I plan on casual/moderate gaming, which is why I'm considering the higher end 21.5" with the better graphics. I would definitely get the higher end model if you plan on using the machine for the next 4-5 years, so that way the performance can hold up as much as possible over time. I'm also maxing out the 21.5" with the i7 CPU, 16GB, and the 1 TB Fusion Drive.
__________________
MBA (2012, 11", 2.0GHz dual-core i7, 8GB RAM, 256GB SSD)
iPad (3rd Generation, 64GB, Black, Wi-Fi only)
iPhone 5 (64GB, Black, AT&T)
MagicThief83 is offline   0 Reply With Quote
Old Nov 8, 2012, 07:23 PM   #56
Yebubbleman
macrumors 68020
 
Yebubbleman's Avatar
 
Join Date: May 2010
Location: Los Angeles, CA
Quote:
Originally Posted by LachlanH View Post
Except that the OP did state that gaming was one task he wanted to do, in which case I feel a better cpu and the 650m will see benefits to him NOW rather than a POSSIBLE pay off 4-5 years down the track.

Why spend the extra money on something that MIGHT benefit you in a few years time, vs something that will benefit you today.

Ideally you would get the better CPU, GPU, RAM and a fusion drive but if the OP is talking about buying the base 21.5" it sounds like he is on a tight budget. So if all he can afford is a 21.5" with an upgrade to 16gb of ram, I still feel that going for a high end 21.5" with the base 8gb of ram would see him enjoy the compter more.
First off, no one knows what Apple will charge for CTO options. Secondly, the OP said "some gaming" and I highly doubt that the difference between a GeForce GT 640M with 512MB of VRAM and a GeForce GT 650M GT with 512MB of VRAM. To be fair, the higher-end model should be considered regardless as the only drive option is the 5400RPM 2.5" 1TB drive, whereas on the higher-end model, he can elect to go with a Fusion Drive or an SSD, which more than any other upgrade will make everything (gaming included) faster. Third off, the $200 it'll likely cost more than pays off in terms of offering extra time in which the machine is viably useful. If the OP can't afford it, then the OP might as well save up until he can. A 21.5" iMac is a serious purchase; it's not like an iPod nano where you just make it spur of the moment with little worries that you made the wrong choice. You should buy it with confidence that the word "upgrade" will nary cross your mind in the next four years.

Quote:
Originally Posted by MrMister111 View Post
I'm looking at getting a new iMac with edu discount to upgrade from my current iMac 2GHz, 4Gb C2D Alu from 2007.

I've been been looking at 21.5" base at 937 and other 21.5" at 1099, now is the extra 136 worth it for minor but 2.5 to 2.7 and graphics 640 to 650, for me who is a basic iLife, surfing, iTunes, office, printing user?
The reason to upgrade to the higher model isn't the GeForce GT 640 to GeForce GT 650 bump, or at least, it shouldn't be the main reason as it doesn't offer too much of a difference compared to the option of having something other than a 1TB 2.5" 5400RPM hard drive. The drives option is the reason to go with the higher-end model. Fusion or SSD drive, doesn't matter which, but one of the two of those in place of the 5400RPM 1TB drive in a DESKTOP is a must, even for casual use. You may buy the minimum for casual use, but even for casual use it will only last you so long. The more money you put into any computer purchase, the longer it will last you. But yeah, the graphics bump is nice; you will essentially have the same graphics power on the high-end 21.5" iMac as you do on the low-end 15" non-retina MacBook Pro, and if you're only playing so many games (it is a Mac after all), that's really not bad.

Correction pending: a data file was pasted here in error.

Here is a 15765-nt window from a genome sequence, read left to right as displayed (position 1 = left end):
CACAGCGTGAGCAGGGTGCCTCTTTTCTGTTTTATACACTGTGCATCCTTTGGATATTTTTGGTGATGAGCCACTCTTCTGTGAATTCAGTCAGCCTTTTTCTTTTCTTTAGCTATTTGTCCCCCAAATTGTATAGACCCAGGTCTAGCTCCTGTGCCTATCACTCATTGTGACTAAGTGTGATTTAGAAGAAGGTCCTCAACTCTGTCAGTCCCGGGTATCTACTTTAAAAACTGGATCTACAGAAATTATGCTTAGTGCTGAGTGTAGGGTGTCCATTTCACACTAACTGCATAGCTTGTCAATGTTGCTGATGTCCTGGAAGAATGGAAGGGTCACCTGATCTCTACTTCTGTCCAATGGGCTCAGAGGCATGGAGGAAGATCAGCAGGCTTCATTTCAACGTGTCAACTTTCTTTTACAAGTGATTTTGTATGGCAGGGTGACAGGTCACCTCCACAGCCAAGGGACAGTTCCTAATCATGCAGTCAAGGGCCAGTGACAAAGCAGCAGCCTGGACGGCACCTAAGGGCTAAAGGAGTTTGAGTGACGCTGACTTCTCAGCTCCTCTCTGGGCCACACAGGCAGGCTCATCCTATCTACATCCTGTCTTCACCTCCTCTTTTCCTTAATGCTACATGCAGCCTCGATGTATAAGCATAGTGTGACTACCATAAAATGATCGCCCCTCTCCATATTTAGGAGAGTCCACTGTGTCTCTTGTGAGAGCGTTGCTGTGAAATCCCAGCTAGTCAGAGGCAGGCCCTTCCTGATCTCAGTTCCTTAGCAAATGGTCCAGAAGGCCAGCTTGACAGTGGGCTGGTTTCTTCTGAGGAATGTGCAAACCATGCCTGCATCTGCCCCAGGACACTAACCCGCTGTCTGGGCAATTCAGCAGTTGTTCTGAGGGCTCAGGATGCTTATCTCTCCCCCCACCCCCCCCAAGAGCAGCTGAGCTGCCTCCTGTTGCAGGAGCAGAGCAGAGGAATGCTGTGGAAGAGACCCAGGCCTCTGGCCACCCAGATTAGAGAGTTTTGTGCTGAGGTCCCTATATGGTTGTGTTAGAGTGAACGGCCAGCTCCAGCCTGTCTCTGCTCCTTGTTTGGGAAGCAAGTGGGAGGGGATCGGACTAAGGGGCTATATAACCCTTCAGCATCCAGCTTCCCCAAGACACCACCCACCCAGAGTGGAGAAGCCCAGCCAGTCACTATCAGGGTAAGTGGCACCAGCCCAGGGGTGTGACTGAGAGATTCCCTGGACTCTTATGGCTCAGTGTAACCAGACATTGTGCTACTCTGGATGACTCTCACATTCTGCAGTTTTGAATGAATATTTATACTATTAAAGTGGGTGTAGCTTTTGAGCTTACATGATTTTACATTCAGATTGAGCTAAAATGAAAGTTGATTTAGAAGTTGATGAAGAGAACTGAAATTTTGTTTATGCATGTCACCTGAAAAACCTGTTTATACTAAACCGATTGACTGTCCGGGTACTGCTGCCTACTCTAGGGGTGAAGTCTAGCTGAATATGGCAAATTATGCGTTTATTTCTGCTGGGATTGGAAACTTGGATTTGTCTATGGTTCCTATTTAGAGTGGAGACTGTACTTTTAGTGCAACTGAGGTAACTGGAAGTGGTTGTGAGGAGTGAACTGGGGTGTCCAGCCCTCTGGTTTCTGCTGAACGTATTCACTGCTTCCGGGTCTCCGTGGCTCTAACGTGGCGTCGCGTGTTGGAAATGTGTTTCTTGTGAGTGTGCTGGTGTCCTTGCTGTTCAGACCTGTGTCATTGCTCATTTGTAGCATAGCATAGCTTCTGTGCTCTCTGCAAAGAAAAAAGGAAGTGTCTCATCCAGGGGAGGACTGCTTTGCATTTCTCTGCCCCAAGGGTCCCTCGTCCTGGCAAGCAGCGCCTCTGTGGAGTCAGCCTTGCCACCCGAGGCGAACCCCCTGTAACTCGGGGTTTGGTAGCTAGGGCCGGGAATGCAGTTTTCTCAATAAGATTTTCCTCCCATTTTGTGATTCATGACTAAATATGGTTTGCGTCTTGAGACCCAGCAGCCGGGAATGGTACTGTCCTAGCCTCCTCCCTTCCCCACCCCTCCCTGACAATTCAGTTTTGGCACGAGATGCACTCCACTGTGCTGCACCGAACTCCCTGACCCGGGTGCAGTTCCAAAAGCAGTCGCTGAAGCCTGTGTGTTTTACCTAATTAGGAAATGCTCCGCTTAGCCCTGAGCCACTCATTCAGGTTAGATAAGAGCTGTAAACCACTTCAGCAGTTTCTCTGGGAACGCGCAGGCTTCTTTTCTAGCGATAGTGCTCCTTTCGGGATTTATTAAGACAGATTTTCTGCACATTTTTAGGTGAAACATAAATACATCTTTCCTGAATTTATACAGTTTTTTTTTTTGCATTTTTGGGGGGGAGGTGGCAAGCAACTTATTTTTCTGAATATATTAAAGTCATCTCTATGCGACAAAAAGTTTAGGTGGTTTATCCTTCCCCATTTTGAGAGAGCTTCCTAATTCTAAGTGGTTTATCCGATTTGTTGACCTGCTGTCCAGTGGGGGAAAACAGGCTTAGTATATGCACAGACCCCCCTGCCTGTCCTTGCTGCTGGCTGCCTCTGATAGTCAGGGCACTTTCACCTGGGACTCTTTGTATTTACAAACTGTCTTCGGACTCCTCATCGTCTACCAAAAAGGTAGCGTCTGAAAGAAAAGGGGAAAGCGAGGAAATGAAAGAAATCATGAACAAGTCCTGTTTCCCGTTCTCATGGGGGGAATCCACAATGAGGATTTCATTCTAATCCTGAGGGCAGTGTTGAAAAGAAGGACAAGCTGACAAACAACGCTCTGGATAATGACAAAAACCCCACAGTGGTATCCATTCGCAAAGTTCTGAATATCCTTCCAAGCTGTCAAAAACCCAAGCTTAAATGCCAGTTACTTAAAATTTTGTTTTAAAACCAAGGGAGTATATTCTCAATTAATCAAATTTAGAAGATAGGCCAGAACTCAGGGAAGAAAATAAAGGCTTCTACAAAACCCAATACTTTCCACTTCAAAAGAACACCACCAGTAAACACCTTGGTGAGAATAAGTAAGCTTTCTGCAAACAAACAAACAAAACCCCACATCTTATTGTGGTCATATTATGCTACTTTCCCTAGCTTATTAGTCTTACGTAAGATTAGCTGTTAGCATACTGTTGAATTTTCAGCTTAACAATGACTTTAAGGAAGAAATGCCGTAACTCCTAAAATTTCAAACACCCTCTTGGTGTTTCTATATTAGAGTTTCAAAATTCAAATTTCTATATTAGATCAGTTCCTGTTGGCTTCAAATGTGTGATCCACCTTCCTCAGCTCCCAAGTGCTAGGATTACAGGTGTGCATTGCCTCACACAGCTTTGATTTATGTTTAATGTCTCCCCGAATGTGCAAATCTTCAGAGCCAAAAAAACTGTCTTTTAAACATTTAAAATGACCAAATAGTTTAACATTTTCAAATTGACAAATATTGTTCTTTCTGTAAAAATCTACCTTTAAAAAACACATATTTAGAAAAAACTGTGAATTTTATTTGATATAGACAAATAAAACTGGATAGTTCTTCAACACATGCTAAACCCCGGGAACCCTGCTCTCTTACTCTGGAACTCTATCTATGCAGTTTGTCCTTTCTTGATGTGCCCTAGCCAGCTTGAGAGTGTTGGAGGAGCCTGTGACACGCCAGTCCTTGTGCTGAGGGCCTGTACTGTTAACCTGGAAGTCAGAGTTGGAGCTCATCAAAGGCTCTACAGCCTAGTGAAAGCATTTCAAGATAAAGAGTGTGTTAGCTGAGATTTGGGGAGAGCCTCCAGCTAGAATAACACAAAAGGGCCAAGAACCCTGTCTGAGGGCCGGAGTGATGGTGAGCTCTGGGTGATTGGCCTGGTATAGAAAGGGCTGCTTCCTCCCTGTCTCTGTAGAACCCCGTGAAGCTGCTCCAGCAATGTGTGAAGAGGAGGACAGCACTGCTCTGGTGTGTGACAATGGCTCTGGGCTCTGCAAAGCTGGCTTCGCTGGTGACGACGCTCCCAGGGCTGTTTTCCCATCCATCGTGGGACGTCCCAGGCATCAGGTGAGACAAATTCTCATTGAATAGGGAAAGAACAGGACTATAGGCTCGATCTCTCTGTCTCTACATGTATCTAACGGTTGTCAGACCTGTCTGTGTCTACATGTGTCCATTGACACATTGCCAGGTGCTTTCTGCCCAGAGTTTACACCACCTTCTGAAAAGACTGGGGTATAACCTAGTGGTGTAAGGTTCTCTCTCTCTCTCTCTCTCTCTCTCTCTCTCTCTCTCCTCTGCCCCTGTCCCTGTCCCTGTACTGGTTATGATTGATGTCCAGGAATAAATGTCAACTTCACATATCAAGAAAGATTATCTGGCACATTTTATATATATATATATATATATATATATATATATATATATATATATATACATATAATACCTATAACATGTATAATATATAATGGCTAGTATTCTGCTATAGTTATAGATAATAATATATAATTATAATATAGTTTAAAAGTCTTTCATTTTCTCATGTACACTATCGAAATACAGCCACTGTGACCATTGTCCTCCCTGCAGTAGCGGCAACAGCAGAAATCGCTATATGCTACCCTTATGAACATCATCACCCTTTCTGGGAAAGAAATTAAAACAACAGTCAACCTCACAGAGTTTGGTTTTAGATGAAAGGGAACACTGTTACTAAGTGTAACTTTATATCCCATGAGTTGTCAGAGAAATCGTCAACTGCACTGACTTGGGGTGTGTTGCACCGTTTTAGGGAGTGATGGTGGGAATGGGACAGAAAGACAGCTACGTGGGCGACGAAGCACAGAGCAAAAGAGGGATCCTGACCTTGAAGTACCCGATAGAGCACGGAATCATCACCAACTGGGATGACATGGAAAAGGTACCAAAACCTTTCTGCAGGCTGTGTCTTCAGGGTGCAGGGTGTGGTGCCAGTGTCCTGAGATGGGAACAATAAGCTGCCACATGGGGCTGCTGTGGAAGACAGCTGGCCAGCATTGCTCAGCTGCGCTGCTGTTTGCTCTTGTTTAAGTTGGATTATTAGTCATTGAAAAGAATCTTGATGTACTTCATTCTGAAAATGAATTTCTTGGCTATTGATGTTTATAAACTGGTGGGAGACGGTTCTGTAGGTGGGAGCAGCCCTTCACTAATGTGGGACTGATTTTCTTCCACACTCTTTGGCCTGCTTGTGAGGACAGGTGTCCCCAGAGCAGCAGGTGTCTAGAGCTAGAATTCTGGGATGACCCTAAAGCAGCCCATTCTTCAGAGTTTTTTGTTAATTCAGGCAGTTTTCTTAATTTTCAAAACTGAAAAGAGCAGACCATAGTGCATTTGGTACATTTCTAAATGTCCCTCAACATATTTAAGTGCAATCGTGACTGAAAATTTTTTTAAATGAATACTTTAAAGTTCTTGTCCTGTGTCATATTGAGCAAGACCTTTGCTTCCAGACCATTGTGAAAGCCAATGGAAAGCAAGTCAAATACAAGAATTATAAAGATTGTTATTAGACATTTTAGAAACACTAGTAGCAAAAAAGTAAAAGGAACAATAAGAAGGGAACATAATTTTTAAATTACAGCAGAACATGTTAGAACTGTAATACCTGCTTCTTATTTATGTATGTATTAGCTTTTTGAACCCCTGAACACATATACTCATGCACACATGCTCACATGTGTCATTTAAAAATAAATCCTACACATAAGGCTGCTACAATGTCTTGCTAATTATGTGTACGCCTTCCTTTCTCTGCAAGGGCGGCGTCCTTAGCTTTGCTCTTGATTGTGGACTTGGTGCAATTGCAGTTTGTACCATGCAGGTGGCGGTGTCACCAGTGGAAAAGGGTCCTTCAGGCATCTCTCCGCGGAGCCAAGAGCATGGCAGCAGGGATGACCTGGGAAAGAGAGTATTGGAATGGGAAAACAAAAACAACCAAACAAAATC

Quote:
Originally Posted by MagicThief83 View Post
I plan on casual/moderate gaming, which is why I'm considering the higher end 21.5" with the better graphics. I would definitely get the higher end model if you plan on using the machine for the next 4-5 years, so that way the performance can hold up as much as possible over time. I'm also maxing out the 21.5" with the i7 CPU, 16GB, and the 1 TB Fusion Drive.
This, by the by, is the way to buy a 21.5" iMac, if the funds will allow. If it won't, then I'd say sacrifice the processor bump. RAM and boot drives make much more of a noticeable difference than processor these days, especially if you're upgrading from something old.
__________________
MacBook Pro (15" Mid 2012); PC Tower (3.4GHz Phenom II x4; Radeon HD 6850); 5th Gen iPod touch; 2nd and 3rd Gen tv; iPad Air Verizon; Galaxy S5 Verizon
"Don't Cry, Eat Pie"
Yebubbleman is offline   1 Reply With Quote
Old Nov 8, 2012, 07:47 PM   #57
LachlanH
macrumors regular
 
Join Date: Oct 2011
Quote:
Originally Posted by Yebubbleman View Post
First off, no one knows what Apple will charge for CTO options. Secondly, the OP said "some gaming" and I highly doubt that the difference between a GeForce GT 640M with 512MB of VRAM and a GeForce GT 650M GT with 512MB of VRAM. To be fair, the higher-end model should be considered regardless as the only drive option is the 5400RPM 2.5" 1TB drive, whereas on the higher-end model, he can elect to go with a Fusion Drive or an SSD, which more than any other upgrade will make everything (gaming included) faster. Third off, the $200 it'll likely cost more than pays off in terms of offering extra time in which the machine is viably useful. If the OP can't afford it, then the OP might as well save up until he can. A 21.5" iMac is a serious purchase; it's not like an iPod nano where you just make it spur of the moment with little worries that you made the wrong choice. You should buy it with confidence that the word "upgrade" will nary cross your mind in the next four years.